What are the Dutch most known for, their cheese or their narcotics? The nation that so far was best known for its tulips, windmills, wooden clogs, cheese, dams and dykes, has also become a go-to destination for drug criminals. According to a report sent to House of Representatives by outgoing minister Ferd Grapperhaus, drug crime costs society 3.2 to 4.1 billion euros annually. Of this, the police alone spends 1.1 to 1.6 billion euros annually to combat drug crimes.
In the past, the leaders of the drug underworld used to settle business conflicts amicably, refraining from violence, as that would only draw attention from the authorities. However, in the recent years, the Mocro mafia is gaining control of the drug trade. It believes any form of ‘disrespect’ from trade partners, subordinates or anyone else must be punished in order to protect one’s reputation. As a result, the number of drug-related murders has shot up in recent years.
Earlier this year Halsema commissioned a report ‘The Back of Amsterdam’ on drug crime in the capital. Written by Pieter Tops, professor of public administration at Tilburg University, and investigative journalist Jan Tromp, the report illustrates how the narcotic industry, worth billions of euros, is undermining the economy and the real estate market. It’s not just a problem of the poor lower class: high school students from middle and upper class prefer selling drugs to other part-time jobs. According to the local health authority GGD, 11 % of young people regularly smoke marijuana, while 8 % uses hard drugs, and the numbers continue to increase.
Coke bosses mainly invest in real estate market, buying properties worth millions without a loan. The underground banking world is huge and every year, 8 billion euros of drug money is laundered. Over 100,000 ‘unusual’ money transactions were flagged last year, one-third of which originated in Amsterdam, amounting to nearly 3 billion. And most seriously, the recent murders of investigative journalist Peter R. de Vries and lawyer Derk Wiersum in 2019 prove the increasing boldness of the criminals and show that violence is no longer limited to fellow criminals. If lawyers and journalists can no longer work safely, the very foundation of society is under threat.
The rampant drug trade is not ‘breaking news’ for the authorities. Former Amsterdam mayor Eberhard van der Laan tried to take a serious approach to the increasing drug crime, but his proposals were squashed by the opposition. Now, Amsterdam’s current mayor Femke Halsema is asking the city council to release 20 million euros a year to fight drug crime in her city, where the problem is more severe than anywhere else in the country. She says: ‘When I arrived in Amsterdam in mid-2018, no money had been included in the coalition agreement for the fight against drug crime. I am grateful to the coalition that I was still able to free up about 5 million euros a year, until the end of 2022.’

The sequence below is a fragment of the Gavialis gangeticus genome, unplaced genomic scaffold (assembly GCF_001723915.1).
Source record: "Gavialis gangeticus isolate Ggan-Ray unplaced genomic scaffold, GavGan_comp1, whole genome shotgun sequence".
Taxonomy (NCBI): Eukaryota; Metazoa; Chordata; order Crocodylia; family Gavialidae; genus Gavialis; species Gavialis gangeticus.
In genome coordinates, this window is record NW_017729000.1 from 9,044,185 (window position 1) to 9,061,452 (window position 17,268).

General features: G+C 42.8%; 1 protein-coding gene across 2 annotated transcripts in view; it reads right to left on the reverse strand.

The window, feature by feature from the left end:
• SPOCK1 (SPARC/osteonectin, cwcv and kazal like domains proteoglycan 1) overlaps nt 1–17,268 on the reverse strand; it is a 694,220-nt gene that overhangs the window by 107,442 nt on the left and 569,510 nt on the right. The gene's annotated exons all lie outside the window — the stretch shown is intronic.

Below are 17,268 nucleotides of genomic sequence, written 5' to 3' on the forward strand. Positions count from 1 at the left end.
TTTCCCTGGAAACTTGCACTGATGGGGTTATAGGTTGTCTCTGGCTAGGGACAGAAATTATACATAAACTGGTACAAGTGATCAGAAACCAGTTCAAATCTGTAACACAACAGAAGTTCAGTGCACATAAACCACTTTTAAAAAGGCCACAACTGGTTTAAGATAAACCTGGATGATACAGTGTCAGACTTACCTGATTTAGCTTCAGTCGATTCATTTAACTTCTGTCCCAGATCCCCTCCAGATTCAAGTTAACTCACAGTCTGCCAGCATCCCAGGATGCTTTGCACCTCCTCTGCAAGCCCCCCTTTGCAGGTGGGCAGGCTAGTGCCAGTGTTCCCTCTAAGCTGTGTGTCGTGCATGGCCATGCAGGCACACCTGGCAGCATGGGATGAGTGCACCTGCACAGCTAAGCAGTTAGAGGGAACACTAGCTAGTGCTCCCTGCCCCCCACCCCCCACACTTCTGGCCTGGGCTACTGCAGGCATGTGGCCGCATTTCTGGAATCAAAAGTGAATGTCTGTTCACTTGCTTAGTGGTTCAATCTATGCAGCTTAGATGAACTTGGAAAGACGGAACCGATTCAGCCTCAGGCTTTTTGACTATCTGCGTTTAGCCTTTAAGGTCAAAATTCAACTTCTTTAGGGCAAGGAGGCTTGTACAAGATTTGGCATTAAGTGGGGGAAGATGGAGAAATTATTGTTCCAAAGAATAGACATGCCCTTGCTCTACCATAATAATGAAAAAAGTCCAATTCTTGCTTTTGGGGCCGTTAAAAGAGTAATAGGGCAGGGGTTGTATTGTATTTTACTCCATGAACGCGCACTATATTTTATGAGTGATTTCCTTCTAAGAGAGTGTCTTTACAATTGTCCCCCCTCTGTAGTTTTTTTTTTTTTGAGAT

The municipality is already running various programs such as ‘Honorable Exit,’ a project in which young criminals get help to leave behind their life of crime and build up a more structured life. In more troubled neighborhoods such as Amsterdam Southeast and West, twenty young men and women with ‘street credit’ are assigned to mix with youngsters hanging out on the street and serve as positive role models. But this is not enough, and so mayor Halsema wants to expand her programs and help ten times as many youngsters. But this requires funds and resources; as Halsema says:
Cyrille Fijnaut, criminology professor at Erasmus University Rotterdam, was involved in several studies as far back as 1996, and warned the authorities again in 2015 about the seriousness of the situation. ‘The resources we deploy do not match the seriousness of the crime,’ says professor Fijnaut. He calls the one-time 100-million-euro fund offered by the national government a pittance compared to the billions of euros going around in the drug industry – a comment not many can disagree with.
The government no longer has the choice to look the other way – it has let the situation get out of hand for far too long. The Netherlands is already being referred to as a narco state in foreign media. It all comes down to what legacy we want to leave behind for our future generations: a prosperous peaceful nation or one that is overrun by drugs and drug mafia?
Written by Priyanka Sharma